Golden LEAF provides $2.14 million grant for advanced manufacturing center
Center training workers, leasing to tenants and providing needed space at college
In McDowell County, a strong partnership between the county, community College, public school system and local industry is behind the creation of the new Universal Advanced Manufacturing Center (UAMC).
The state-of-the-art training center offers welding, machining, electronics, and HVAC programs as well as other customized industry training.
The center is already training workers, leasing space to tenants and providing expanded training and lab space at McDowell Technical Community College.
On October 23, 2014, Governor Pat McCrory (second from right) joined Golden LEAF President Dan Gerlach (right) as he presented (from left) County Manager Chuck Abernathy and Commission Chairman Randy Hollifield with the $2.14 million ceremonial check for the Universal Center.
"McDowell County's Universal Advanced Manufacturing Center has set an excellent example of how to improve workforce development. Our administration remains focused on growing the economy and connecting people to jobs. This one-stop-shop for workforce training is exactly what we need in North Carolina and wouldn't have happened without the support of organizations like Golden LEAF. It was an honor to cut the ribbon on this facility and I want to congratulate and thank Golden LEAF for sharing our commitment to closing the skills gap in North Carolina, improving rural economic development and getting more people to work."
Governor Pat McCrory
On October 23, 2014, Golden LEAF President Dan Gerlach joined Governor Pat McCrory and officials from McDowell County to dedicate the UAMC. At the dedication, Gerlach presented a $2.14 million ceremonial check to county officials. McDowell County received a grant through Golden LEAF's Community Assistance Initiative for architectural, engineering, design and construction costs to renovate and upfit space for McDowell Technical Community College and at the new UAMC.
"We are very appreciative of Golden LEAF," said County Manager Chuck Abernathy. "The project was beyond our capacity to do without the grant. I'm not so sure that it would have happened, at least as quickly as it did."
Abernathy said that there is not another collaborative center like the UAMC in the state.
"We can't find anything out there like this," said Abernathy. "There isn't a consolidated facility where everything is under one roof -- training, economic development and even industry. You can't find that in our state."
This type of training and recruitment center is especially important in a county with high manufacturing employment, said Abernathy.
"McDowell County is third in the state in manufacturing," said Abernathy. "Thirty percent of our workforce is employed in the manufacturing industry but our companies are saying that their ability to recruit and hire is not where it needs to be due to the lack of skilled applicants."
The Universal Center has state-of-the-art training equipment for its students.
The UAMC offers customized industry training for new or expanding businesses and is self-sustaining through lease revenues. There are three companies located in the facility. One of the businesses is new to the area and the other two were existing local businesses that chose to relocate to the leased space. These three businesses employ about 125 people.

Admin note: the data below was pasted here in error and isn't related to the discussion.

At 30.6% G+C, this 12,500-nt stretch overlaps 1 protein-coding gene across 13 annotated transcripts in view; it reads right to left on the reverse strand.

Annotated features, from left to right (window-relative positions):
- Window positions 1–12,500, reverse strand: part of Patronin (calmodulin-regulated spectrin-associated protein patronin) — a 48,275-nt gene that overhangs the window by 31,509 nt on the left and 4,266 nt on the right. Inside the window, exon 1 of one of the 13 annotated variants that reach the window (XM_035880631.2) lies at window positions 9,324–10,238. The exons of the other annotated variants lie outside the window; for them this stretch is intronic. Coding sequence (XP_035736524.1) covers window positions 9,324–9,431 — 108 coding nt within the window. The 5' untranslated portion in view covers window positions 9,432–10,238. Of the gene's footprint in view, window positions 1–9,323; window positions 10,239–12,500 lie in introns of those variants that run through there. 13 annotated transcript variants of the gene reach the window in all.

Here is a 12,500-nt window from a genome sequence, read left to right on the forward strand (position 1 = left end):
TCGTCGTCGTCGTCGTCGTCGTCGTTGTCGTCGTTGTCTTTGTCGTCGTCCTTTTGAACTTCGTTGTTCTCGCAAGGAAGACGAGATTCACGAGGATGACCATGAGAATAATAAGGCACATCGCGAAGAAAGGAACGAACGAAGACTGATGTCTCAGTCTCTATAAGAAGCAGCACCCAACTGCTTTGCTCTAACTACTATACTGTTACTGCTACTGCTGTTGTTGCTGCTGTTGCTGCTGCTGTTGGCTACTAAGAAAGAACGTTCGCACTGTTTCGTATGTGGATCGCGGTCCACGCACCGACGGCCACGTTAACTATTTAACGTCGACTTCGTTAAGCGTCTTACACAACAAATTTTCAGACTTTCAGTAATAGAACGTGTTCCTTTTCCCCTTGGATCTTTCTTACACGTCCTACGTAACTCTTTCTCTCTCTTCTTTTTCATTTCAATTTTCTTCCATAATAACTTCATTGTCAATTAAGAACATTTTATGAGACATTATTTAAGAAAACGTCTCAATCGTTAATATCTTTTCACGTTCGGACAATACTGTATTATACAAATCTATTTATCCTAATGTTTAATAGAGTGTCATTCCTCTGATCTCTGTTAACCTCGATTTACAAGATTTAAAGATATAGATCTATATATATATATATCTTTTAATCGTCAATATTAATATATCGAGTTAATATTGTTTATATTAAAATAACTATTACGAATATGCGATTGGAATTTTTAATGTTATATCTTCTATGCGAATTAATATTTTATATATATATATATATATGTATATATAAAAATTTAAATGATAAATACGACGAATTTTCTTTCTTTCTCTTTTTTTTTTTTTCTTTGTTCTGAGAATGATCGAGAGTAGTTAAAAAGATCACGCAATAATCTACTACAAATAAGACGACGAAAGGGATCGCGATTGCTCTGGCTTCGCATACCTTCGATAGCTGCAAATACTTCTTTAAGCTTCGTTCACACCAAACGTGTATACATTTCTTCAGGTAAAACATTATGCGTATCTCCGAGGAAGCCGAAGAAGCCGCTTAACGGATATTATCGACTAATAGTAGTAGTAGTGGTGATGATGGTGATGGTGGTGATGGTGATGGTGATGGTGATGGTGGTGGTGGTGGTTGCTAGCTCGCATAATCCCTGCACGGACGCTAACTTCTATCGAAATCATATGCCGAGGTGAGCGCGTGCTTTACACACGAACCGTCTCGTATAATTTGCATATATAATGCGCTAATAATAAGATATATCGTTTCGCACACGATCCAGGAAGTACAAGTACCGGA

The county also relocated its economic development corporation (EDC) office to the center. Now, all new businesses are recruited through the EDC which is located in the UAMC.
McDowell Tech moved all of its manufacturing programs to the UAMC, which freed up much needed space at the college's main campus for growing programs such as the early college high school program.
Golden LEAF grant supports the training of 350 workers for major expansion
at GE Aviation
Foundation president presents $200,000 ceremonial check
to A-B Tech officials
On November 6, 2014, Golden LEAF President Dan Gerlach attended the grand opening of Asheville-Buncombe Technical Community College's (A-B Tech) new Composites Center of Excellence (CCE), which is expected to help train 290 incumbent and 60 new workers for a major expansion at GE Aviation. The CCE is a state-of-the-art training facility to support workforce training for growing advanced manufacturing industries in Buncombe and Madison counties.
Gerlach presented A-B Tech representatives with a $200,000 ceremonial Golden LEAF check representing the Golden LEAF grant that helped renovate the facility and provide an autoclave for the new center.
Golden LEAF President Dan Gerlach (second from right) presents a ceremonial check to A-B Tech officials at the November 6, 2014 ceremony.
"The Golden LEAF grant was extremely vital to the project," said Kevin Kimrey, Director of Workforce Development at A-B Tech. "If one part of the funding structures was missing, then the facility would not have come together."
The CCE provides a hands-on training environment with state-of-the-art machinery for making parts from composites. Composite parts are formed by layering composite materials over a form and then using an autoclave to join the layers together to make a structure. GE Aviation will be transitioning from producing metal to composite engine parts over several years. Incumbent workers trained in machining will be given the opportunity to learn about working in composites at the CCE.